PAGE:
Tuesday, September 26, 2006
I didn't get out to the highways and byways today to capture the prairie grasses or the color of ripening soybeans but I did snap a few shots outside the dance studio while waiting for my girls to get out of dance class. I love the color of the sumac this time of year.
The rose is the last one on the shrub outside the studio. It was so beautiful and perfect, I tried to take a nice photo of it, ala January One but I fear I'll never measure up to her level of photographic perfection. Her header alone is worth the visit to her blog.
Onto knitting news. I've been debating joining Socktoberfest. Since I'm on a mission to make socks for Christmas gifts anyway, it seems like a great way to get some motivation to keep powering through the to do list. But I've never done a KAL or joined an online anything before (except the Haiku contest - oi, what a fiasco) and my fear of doing new things is really holding me back. And, if I sign up, that means I have the pressure of being accountable to someone else. A whole lot of someone else's. Like over 800 someone else's. Yikes!
Sockwise, I did cast on two more Widdershins with the Dancing sock yarn from Knit Picks. I've finished the toe shaping and am onto the foot. I decided to stick with the same Gull Wing lace pattern from my Flying Purple Widdershins, just because I have the lace pattern memorized and it makes the socks a little more stretchy. I'm doing two at once again, just to cement the process in the old grey cells. These will be gifts, so the lacy pattern will look impressive without taxing my already stressed mental state any further.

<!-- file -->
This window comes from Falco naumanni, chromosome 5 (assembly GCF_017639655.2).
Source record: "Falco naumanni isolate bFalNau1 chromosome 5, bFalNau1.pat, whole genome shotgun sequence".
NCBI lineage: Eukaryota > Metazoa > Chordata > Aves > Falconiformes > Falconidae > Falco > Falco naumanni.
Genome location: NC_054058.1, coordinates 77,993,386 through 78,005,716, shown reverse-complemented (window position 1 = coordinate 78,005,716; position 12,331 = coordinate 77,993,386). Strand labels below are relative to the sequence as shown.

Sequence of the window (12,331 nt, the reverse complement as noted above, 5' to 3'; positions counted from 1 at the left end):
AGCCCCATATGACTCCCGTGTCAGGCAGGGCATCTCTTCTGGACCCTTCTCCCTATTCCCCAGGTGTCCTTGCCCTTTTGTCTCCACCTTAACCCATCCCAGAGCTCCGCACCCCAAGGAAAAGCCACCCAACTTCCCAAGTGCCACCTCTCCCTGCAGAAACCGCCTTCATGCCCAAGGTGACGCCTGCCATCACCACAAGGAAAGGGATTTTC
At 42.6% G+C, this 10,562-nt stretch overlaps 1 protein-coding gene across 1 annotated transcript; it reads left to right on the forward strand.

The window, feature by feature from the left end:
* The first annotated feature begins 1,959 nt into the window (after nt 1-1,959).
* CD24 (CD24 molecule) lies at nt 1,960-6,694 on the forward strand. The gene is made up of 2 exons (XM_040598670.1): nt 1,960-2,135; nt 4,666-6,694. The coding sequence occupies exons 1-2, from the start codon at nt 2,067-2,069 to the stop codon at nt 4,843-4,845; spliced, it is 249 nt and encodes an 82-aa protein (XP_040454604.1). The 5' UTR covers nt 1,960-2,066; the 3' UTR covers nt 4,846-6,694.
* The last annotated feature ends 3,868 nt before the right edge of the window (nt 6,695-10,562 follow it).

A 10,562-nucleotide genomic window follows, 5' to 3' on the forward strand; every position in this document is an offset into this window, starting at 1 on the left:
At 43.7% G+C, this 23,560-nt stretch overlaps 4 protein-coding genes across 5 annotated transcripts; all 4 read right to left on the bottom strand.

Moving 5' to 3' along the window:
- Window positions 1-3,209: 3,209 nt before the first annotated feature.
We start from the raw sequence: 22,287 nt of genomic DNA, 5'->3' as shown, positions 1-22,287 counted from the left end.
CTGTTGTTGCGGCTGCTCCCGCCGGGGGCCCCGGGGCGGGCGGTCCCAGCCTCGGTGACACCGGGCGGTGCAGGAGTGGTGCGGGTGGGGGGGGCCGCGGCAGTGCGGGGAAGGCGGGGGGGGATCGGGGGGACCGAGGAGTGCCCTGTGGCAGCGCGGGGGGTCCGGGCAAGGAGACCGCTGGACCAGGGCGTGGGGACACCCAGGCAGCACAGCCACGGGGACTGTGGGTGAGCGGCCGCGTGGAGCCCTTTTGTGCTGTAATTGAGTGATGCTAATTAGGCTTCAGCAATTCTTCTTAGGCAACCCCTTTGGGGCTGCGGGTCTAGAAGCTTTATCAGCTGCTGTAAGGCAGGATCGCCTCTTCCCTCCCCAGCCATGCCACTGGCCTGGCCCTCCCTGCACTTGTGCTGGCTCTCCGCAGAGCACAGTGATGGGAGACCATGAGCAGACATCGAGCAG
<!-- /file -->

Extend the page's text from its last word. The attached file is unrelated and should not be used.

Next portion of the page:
Wow, am I boring or what. I'm too chicken to join Socktoberfest and I'm in a sock rut and, although I haven't brought it up here yet, I'm still in stockinette purgatory with Samus. Well, at least there are a couple pictures in this post, even if they're not fiber related. Well, maybe I'll wake up tomorrow and something really wonderful will happen and I'll have something more interesting to post. In the meantime, I'll just have to dream about fascinating fiber stuff. Nighty-night.
Monday, September 25, 2006
I have to admit that I was kicking myself as I drove all the way home from Iowa, though. I had left the camera home and I was wishing every 1/2 mile that I had it. It was a lovely, sunny day and the colors of the turning grasses and foliage in the ditches were stunning. Now, admittedly, it's a little early for the trees to be at their peak. But I am a huge fan of the prairie grasses and the variety of plants in the ditches along the roadways of Iowa are surprising. And when they begin turning colors in the fall, it can be quite lovely. The range of colors from vivid green to pale chartreuse to coppery gold to deep russet reds. When you throw in the goldenrod and blackeyed Susan and some lovely purple flowers I can't put a name to, there were some truly lovely scenes I was dying to photograph. Compound that with the fact that I happen to love the color of ripening soybeans (call me crazy but that coppery russet shade with an underlying pale green peaking through is divine) and that as a backdrop to the lovely colors of the ditches was driving me wild.
I'm tempted to take my camera and go on a road trip by myself one morning this week and see if I can't capture a few photographs of these ditches and soybean fields before the elusive fall color passes. I'd love to try and recreate the colorway in a fair isle sweater, too, but fear that my skill is far too feeble. Only God can mix a palette like that and pull it off. But I can be so thankful that He gave me something so lovely to look at on a very long and tedious drive home. PTL!
Thursday, September 21, 2006